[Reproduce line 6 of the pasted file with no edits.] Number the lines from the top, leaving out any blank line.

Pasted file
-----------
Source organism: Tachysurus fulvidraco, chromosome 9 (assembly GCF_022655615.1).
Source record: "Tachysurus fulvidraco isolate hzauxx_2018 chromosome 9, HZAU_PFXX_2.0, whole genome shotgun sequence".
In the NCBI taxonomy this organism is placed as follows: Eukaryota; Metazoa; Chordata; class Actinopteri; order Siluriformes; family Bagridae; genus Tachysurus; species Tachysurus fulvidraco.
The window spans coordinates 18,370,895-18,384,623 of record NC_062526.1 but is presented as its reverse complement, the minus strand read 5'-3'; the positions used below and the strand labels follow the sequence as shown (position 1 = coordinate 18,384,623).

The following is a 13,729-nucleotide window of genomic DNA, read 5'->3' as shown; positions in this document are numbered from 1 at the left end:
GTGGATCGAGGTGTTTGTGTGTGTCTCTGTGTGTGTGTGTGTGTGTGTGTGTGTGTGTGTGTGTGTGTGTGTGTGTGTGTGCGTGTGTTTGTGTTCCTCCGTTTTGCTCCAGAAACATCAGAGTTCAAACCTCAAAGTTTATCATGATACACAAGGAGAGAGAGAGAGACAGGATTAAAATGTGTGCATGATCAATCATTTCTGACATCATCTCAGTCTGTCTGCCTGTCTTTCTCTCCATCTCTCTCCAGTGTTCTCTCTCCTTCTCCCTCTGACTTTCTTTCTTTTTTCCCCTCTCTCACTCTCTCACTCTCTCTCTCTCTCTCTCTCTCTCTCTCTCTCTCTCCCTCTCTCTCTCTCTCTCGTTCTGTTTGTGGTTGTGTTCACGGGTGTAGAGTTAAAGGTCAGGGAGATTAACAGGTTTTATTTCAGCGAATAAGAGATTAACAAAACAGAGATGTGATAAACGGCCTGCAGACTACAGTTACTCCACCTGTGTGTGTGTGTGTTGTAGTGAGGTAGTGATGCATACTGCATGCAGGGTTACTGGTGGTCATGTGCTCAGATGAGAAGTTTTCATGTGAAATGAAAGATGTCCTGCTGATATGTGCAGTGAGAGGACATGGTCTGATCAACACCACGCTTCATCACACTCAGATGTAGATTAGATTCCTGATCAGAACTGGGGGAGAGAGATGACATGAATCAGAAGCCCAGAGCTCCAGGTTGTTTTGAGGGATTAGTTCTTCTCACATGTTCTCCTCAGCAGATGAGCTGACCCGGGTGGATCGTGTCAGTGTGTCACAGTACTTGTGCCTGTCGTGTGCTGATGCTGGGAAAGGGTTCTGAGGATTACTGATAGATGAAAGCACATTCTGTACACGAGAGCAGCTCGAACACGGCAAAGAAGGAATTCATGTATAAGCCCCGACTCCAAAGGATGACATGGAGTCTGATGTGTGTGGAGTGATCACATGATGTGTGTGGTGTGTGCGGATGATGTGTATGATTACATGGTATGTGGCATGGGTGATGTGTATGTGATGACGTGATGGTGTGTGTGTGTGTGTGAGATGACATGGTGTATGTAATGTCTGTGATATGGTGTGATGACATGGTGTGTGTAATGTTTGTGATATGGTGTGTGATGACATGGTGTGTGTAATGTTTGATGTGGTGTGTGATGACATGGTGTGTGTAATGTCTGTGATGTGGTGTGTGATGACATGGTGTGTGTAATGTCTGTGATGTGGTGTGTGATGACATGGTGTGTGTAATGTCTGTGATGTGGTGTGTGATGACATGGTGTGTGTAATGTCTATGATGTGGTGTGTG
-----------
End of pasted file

GTGGATCGAGGTGTTTGTGTGTGTCTCTGTGTGTGTGTGTGTGTGTGTGTGTGTGTGTGTGTGTGTGTGTGTGTGTGTGTGCGTGTGTTTGTGTTCCTCCGTTTTGCTCCAGAAACATCAGAGTTCAAACCTCAAAGTTTATCATGATACACAAGGAGAGAGAGAGAGACAGGATTAAAATGTGTGCATGATCAATCATTTCTGACATCATCTCAGTCTGTCTGCCTGTCTTTCTCTCCATCTCTCTCCAGTGTTCTCTCTCCTTCTCCCTCTGACTTTCTTTCTTTTTTCCCCTCTCTCACTCTCTCACTCTCTCTCTCTCTCTCTCTCTCTCTCTCTCTCTCTCCCTCTCTCTCTCTCTCTCGTTCTGTTTGTGGTTGTGTTCACGGGTGTAGAGTTAAAGGTCAGGGAGATTAACAGGTTTTATTTCAGCGAATAAGAGATTAACAAAACAGAGATGTGATAAACGGCCTGCAGACTACAGTTACTCCACCTGTGTGTGTGTGTGTTGTAGTGAGGTAGTGATGCATACTGCATGCAGGGTTACTGGTGGTCATGTGCTCAGATGAGAAGTTTTCATGTGAAATGAAAGATGTCCTGCTGATATGTGCAGTGAGAGGACATGGTCTGATCAACACCACGCTTCATCACACTCAGATGTAGATTAGATTCCTGATCAGAACTGGGGGAGAGAGATGACATGAATCAGAAGCCCAGAGCTCCAGGTTGTTTTGAGGGATTAGTTCTTCTCACATGTTCTCCTCAGCAGATGAGCTGACCCGGGTGGATCGTGTCAGTGTGTCACAGTACTTGTGCCTGTCGTGTGCTGATGCTGGGAAAGGGTTCTGAGGATTACTGATAGATGAAAGCACATTCTGTACACGAGAGCAGCTCGAACACGGCAAAGAAGGAATTCATGTATAAGCCCCGACTCCAAAGGATGACATGGAGTCTGATGTGTGTGGAGTGATCACATGATGTGTGTGGTGTGTGCGGATGATGTGTATGATTACATGGTATGTGGCATGGGTGATGTGTATGTGATGACGTGATGGTGTGTGTGTGTGTGTGAGATGACATGGTGTATGTAATGTCTGTGATATGGTGTGATGACATGGTGTGTGTAATGTTTGTGATATGGTGTGTGATGACATGGTGTGTGTAATGTTTGATGTGGTGTGTGATGACATGGTGTGTGTAATGTCTGTGATGTGGTGTGTGATGACATGGTGTGTGTAATGTCTGTGATGTGGTGTGTGATGACATGGTGTGTGTAATGTCTGTGATGTGGTGTGTGATGACATGGTGTGTGTAATGTCTATGATGTGGTGTGTG